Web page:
Dave: Determining if a file has been produced according to the specifications of a standard file format is a central issue to PREFORMA and unfortunately there are not nearly enough tools to do so. I credit Matroska for developing a utility, mkvalidate, alongside the development of their format specifications, but to have this type of conformance utility accompany the specification is unfortunately a rarity.

Our current role in the PREFORMA project is fairly specific to certain formats but there are some components of the project which contribute to file format investigation. Already we have released a new technical metadata report, MediaTrace, which may be generated via MediaInfo or MediaConch. The MediaTrace report will help with advanced ‘format detective’ investigations as it presents the entire structure of an audiovisual file in an orderly way. The report may be used directly, but within our PREFORMA project it plays a crucial role in supporting conformance checks of Matroska. MediaConch is additionally able to display the structure of Matroska files and will eventually allow metadata fixes and repairs to both Matroska and FFV1.

MediaArea seeks input and feedback on the standard, specifications and future of each format for future development of the preservation-standard conformance checker software. If you work with these formats and are interested in contributing your requirements and/or test files, please contact us at

David Rosenthal: Canadian Government Documents

Wed, 2015-09-23 15:00
Eight years ago, in the sixth post to this blog, I was writing about the importance of getting copies of government information out of the hands of the government:
Winston Smith in "1984" was "a clerk for the Ministry of Truth, where his job is to rewrite historical documents so that they match the current party line". George Orwell wasn't a prophet. Throughout history, governments of all stripes have found the need to employ Winston Smiths and the US government is no exception. Government documents are routinely recalled from the FDLP, and some are re-issued after alteration.Anne Kingston at Maclean's has a terrifying article, Vanishing Canada: Why we’re all losers in Ottawa’s war on data, about the Harper administration's crusade to prevent anyone finding out what is happening as they strip-mine the nation. They don't even bother rewriting, they just delete, and prevent further information being gathered. The article mentions the desperate struggle Canadian government documents librarians have been waging using the LOCKSS technology to stay ahead of the destruction for the last three years. They won this year's CLA/OCLC Award for Innovative Technology, and details of the network are here.

Read the article and weep.

LITA: A Linked Data Journey: Introduction

Wed, 2015-09-23 14:00

retrieved from Wikipedia, created by Anja Jentzsch and Richard Cyganiak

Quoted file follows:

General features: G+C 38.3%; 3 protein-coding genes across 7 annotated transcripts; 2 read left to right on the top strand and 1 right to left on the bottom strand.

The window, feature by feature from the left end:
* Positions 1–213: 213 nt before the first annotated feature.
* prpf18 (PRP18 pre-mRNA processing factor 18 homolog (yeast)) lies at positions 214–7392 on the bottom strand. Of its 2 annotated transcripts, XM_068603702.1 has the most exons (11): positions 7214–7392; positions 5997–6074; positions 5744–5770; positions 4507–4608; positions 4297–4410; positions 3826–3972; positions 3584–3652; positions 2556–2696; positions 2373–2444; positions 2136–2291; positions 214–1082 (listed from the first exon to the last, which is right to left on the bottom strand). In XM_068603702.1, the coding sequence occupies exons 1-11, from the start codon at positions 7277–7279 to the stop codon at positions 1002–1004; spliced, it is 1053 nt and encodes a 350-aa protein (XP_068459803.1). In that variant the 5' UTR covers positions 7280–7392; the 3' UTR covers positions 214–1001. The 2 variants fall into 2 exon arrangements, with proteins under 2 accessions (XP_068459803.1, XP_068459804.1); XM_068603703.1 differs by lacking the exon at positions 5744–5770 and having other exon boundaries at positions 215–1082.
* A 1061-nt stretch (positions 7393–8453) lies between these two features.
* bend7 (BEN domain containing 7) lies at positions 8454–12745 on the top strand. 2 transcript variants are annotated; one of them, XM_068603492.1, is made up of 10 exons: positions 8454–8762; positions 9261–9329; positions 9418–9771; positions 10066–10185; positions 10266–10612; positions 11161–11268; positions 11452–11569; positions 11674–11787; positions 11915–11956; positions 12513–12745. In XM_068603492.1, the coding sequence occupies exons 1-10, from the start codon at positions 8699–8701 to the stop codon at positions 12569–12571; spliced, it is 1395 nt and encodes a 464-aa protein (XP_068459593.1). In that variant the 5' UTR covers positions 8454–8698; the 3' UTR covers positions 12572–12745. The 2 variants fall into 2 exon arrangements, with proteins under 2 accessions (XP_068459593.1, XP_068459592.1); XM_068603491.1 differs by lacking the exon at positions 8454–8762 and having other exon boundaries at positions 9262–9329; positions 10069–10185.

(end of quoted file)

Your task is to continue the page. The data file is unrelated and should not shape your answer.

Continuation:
Linked data. It’s one of the hottest topics in the library community. But what is it really? What does it look like? How will it help? In this series I will seek to demystify the concept and present practical examples and use-cases. Some of the topics I will touch on are:

  • The basics
  • Tools for implementing linked data
  • Interviews with linked data practitioners
  • What can you do to prepare?

In this part one of the series I will give a brief explanation of linked data; then I will attempt to capture your interest by highlighting how linked data can enhance a variety of library services, including cataloging, digital libraries, scholarly data, and reference.

What is Linked Data?

I’m not going to go into the technical detail of linked data, as that isn’t the purpose of this post. If you’re interested in specifics, please, please contact me.

At its core, linked data is an idea. It’s a way of explicitly linking “things” together, particularly on the web. As Tim Berners-Lee put it:

The Semantic Web isn’t just about putting data on the web. It is about making links, so that a person or machine can explore the web of data. With linked data, when you have some of it, you can find other, related, data.

Resource Description Framework is a framework for realizing linked data. It does so by employing triples, which are fundamentally simple (though RDF can become insanely complex), and by uniquely identifying “things” via URIs/URLs when possible. Here is a quick example:

Jacob Shelby schema:worksFor Iowa State University

Behind each of those three “things” is a URL. Graph-wise this comes out to be:

courtesy of W3C’s RDF Validator

This is the basic principle behind linked data. In practice there are a variety of machine-readable languages that are able to employ the RDF model, among them are XML, JSON-LD, TTL, and N-Triples. I won’t go into any specifics, but I encourage you to explore these if you are technologically curious.

What will it be able to do for you?